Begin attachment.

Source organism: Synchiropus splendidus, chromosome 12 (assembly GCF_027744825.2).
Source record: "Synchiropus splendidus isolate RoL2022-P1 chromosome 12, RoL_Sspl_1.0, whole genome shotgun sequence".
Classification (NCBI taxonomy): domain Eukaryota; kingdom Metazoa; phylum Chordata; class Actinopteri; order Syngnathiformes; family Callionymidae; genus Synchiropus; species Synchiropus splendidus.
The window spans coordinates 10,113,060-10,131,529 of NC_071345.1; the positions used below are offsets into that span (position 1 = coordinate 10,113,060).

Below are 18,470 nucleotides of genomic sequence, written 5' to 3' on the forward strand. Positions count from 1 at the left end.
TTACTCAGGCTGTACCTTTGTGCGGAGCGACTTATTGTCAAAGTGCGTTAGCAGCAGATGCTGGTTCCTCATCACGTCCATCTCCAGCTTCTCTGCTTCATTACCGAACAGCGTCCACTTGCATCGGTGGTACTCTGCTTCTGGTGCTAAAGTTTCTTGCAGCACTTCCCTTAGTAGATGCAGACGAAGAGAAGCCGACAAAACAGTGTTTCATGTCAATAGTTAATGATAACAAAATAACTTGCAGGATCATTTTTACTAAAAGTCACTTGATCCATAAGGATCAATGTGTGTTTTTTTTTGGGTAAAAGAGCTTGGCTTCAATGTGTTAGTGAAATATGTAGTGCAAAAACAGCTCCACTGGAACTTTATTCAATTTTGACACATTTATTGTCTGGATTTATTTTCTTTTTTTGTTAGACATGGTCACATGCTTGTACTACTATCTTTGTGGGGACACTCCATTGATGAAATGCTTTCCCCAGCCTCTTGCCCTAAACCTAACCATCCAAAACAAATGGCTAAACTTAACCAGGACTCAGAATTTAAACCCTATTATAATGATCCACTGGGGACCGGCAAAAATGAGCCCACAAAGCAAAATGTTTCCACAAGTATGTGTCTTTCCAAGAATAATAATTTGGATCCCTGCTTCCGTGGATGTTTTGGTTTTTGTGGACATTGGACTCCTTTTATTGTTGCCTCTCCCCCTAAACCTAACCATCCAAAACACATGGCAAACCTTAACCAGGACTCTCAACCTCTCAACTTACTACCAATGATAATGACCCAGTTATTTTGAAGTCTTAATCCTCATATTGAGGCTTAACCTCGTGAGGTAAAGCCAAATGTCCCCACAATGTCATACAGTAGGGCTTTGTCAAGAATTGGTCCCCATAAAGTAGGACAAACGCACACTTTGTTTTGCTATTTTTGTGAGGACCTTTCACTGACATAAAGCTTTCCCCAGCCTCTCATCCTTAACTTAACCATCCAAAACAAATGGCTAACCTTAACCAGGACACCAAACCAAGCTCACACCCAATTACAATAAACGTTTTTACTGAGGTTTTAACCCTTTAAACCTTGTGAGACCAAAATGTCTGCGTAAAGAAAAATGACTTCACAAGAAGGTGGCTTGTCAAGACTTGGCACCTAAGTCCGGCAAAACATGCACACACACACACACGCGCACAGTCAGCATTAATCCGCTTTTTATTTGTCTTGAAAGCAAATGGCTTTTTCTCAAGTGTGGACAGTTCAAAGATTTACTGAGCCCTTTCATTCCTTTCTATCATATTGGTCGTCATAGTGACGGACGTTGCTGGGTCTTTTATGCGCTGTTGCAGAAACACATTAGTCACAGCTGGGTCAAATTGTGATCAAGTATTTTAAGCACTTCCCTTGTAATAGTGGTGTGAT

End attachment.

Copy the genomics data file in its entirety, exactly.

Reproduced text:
Source organism: Synchiropus splendidus, chromosome 12 (assembly GCF_027744825.2).
Source record: "Synchiropus splendidus isolate RoL2022-P1 chromosome 12, RoL_Sspl_1.0, whole genome shotgun sequence".
Classification (NCBI taxonomy): domain Eukaryota; kingdom Metazoa; phylum Chordata; class Actinopteri; order Syngnathiformes; family Callionymidae; genus Synchiropus; species Synchiropus splendidus.
The window spans coordinates 10,113,060-10,131,529 of NC_071345.1; the positions used below are offsets into that span (position 1 = coordinate 10,113,060).

Below are 18,470 nucleotides of genomic sequence, written 5' to 3' on the forward strand. Positions count from 1 at the left end.
TTACTCAGGCTGTACCTTTGTGCGGAGCGACTTATTGTCAAAGTGCGTTAGCAGCAGATGCTGGTTCCTCATCACGTCCATCTCCAGCTTCTCTGCTTCATTACCGAACAGCGTCCACTTGCATCGGTGGTACTCTGCTTCTGGTGCTAAAGTTTCTTGCAGCACTTCCCTTAGTAGATGCAGACGAAGAGAAGCCGACAAAACAGTGTTTCATGTCAATAGTTAATGATAACAAAATAACTTGCAGGATCATTTTTACTAAAAGTCACTTGATCCATAAGGATCAATGTGTGTTTTTTTTTGGGTAAAAGAGCTTGGCTTCAATGTGTTAGTGAAATATGTAGTGCAAAAACAGCTCCACTGGAACTTTATTCAATTTTGACACATTTATTGTCTGGATTTATTTTCTTTTTTTGTTAGACATGGTCACATGCTTGTACTACTATCTTTGTGGGGACACTCCATTGATGAAATGCTTTCCCCAGCCTCTTGCCCTAAACCTAACCATCCAAAACAAATGGCTAAACTTAACCAGGACTCAGAATTTAAACCCTATTATAATGATCCACTGGGGACCGGCAAAAATGAGCCCACAAAGCAAAATGTTTCCACAAGTATGTGTCTTTCCAAGAATAATAATTTGGATCCCTGCTTCCGTGGATGTTTTGGTTTTTGTGGACATTGGACTCCTTTTATTGTTGCCTCTCCCCCTAAACCTAACCATCCAAAACACATGGCAAACCTTAACCAGGACTCTCAACCTCTCAACTTACTACCAATGATAATGACCCAGTTATTTTGAAGTCTTAATCCTCATATTGAGGCTTAACCTCGTGAGGTAAAGCCAAATGTCCCCACAATGTCATACAGTAGGGCTTTGTCAAGAATTGGTCCCCATAAAGTAGGACAAACGCACACTTTGTTTTGCTATTTTTGTGAGGACCTTTCACTGACATAAAGCTTTCCCCAGCCTCTCATCCTTAACTTAACCATCCAAAACAAATGGCTAACCTTAACCAGGACACCAAACCAAGCTCACACCCAATTACAATAAACGTTTTTACTGAGGTTTTAACCCTTTAAACCTTGTGAGACCAAAATGTCTGCGTAAAGAAAAATGACTTCACAAGAAGGTGGCTTGTCAAGACTTGGCACCTAAGTCCGGCAAAACATGCACACACACACACACGCGCACAGTCAGCATTAATCCGCTTTTTATTTGTCTTGAAAGCAAATGGCTTTTTCTCAAGTGTGGACAGTTCAAAGATTTACTGAGCCCTTTCATTCCTTTCTATCATATTGGTCGTCATAGTGACGGACGTTGCTGGGTCTTTTATGCGCTGTTGCAGAAACACATTAGTCACAGCTGGGTCAAATTGTGATCAAGTATTTTAAGCACTTCCCTTGTAATAGTGGTGTGAT